India stepped up efforts to help the rupee after its plunge to a record low, raising two interest rates in a move that escalates a tightening in liquidity across most of the biggest emerging markets.
The Reserve Bank of India increased the marginal standing facility and the bank rate to 10.25 percent from 8.25 percent, it said in a statement on its website late yesterday. The monetary authority said it will conduct open market sales of government bonds worth 120 billion rupees ($2 billion) on June 18, a step that would drain cash from the economy.
“The importance of this move is that it signals that the RBI is willing to act and make it much more costly to short the rupee,” JPMorgan Chase & Co. analysts Jahangir Aziz and Sajjid Chinoy said in a note. “These measures are only preconditions to the RBI squeezing rupee liquidity to engineer much higher short-term interest rates.”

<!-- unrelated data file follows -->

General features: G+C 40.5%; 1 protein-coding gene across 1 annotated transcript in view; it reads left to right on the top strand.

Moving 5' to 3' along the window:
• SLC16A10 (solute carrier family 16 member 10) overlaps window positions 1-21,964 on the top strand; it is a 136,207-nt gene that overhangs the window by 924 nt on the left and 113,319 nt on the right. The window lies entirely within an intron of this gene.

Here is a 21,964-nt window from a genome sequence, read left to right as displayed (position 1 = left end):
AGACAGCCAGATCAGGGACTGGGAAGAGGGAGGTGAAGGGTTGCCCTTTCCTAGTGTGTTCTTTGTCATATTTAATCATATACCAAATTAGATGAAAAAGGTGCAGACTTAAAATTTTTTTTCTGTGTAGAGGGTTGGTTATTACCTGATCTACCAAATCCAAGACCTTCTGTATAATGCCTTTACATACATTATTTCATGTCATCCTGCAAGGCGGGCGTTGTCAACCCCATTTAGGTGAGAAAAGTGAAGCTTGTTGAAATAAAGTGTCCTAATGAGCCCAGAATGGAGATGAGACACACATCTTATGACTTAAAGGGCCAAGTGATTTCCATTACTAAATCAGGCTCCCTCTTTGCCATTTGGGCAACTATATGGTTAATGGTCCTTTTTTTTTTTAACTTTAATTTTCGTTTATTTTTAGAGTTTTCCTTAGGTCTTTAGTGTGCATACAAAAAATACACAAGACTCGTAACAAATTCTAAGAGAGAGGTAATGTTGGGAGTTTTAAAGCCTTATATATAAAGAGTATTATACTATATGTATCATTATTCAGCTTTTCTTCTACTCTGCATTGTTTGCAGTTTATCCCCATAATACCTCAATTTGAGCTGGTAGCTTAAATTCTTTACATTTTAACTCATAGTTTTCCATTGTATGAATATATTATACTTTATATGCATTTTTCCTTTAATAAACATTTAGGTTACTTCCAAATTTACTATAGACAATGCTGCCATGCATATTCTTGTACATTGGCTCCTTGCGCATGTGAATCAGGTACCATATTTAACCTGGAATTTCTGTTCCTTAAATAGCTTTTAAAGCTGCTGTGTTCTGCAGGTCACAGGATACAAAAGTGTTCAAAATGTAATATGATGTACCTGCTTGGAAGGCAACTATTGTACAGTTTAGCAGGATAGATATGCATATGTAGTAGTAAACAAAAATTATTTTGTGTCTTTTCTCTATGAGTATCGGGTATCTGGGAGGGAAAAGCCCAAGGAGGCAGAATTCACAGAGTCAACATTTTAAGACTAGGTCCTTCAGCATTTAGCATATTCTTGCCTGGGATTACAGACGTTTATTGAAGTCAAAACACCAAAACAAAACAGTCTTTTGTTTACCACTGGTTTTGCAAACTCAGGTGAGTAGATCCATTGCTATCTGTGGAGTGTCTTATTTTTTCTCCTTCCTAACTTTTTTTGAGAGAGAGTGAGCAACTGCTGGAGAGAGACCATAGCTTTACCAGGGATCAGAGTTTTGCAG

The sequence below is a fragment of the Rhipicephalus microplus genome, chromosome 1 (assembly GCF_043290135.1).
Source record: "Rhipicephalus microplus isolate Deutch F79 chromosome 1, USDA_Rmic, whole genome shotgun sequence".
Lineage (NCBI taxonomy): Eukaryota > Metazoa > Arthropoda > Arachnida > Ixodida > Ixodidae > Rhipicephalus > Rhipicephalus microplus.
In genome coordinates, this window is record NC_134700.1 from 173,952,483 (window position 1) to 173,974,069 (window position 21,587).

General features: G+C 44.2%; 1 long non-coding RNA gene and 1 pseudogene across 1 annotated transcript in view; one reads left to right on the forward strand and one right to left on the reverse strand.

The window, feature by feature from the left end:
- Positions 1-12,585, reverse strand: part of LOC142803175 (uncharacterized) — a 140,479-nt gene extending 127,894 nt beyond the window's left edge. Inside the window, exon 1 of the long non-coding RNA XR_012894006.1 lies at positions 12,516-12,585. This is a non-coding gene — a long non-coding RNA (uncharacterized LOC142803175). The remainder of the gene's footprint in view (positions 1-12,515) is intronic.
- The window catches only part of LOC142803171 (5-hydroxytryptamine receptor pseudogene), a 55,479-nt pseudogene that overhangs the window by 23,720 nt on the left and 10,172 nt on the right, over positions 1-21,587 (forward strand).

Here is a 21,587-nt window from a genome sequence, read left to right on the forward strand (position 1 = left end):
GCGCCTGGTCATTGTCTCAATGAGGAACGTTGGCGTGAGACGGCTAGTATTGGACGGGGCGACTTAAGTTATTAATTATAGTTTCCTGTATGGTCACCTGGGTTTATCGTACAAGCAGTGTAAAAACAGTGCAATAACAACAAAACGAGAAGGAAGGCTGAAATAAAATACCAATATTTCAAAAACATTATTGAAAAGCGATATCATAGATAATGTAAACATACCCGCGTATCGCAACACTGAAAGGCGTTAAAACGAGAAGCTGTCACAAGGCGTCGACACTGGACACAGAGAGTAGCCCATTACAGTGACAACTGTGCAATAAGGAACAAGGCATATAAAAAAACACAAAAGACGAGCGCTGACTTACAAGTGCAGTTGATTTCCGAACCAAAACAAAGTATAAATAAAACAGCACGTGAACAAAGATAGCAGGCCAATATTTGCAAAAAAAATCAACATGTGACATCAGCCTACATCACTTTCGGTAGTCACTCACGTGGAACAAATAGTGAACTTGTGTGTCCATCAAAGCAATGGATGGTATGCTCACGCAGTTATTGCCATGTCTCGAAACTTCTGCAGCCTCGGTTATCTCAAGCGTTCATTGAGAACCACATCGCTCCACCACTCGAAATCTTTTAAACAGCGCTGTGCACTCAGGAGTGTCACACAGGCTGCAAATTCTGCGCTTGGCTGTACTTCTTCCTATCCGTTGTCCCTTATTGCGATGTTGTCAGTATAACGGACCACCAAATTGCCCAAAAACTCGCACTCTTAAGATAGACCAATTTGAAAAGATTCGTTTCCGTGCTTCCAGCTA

India’s move yesterday leaves Russia as the only BRIC economy to not have reined in funds in its financial system, after Brazil raised benchmark rates three times this year and a cash squeeze in China sent interbank borrowing costs soaring to records last month. RBI Governor Duvvuri Subbarao kept the repurchase rate, the policy benchmark, at 7.25 percent in June as the rupee’s drop stoked price pressures, snapping a run of three cuts to fight the weakest growth in a decade.
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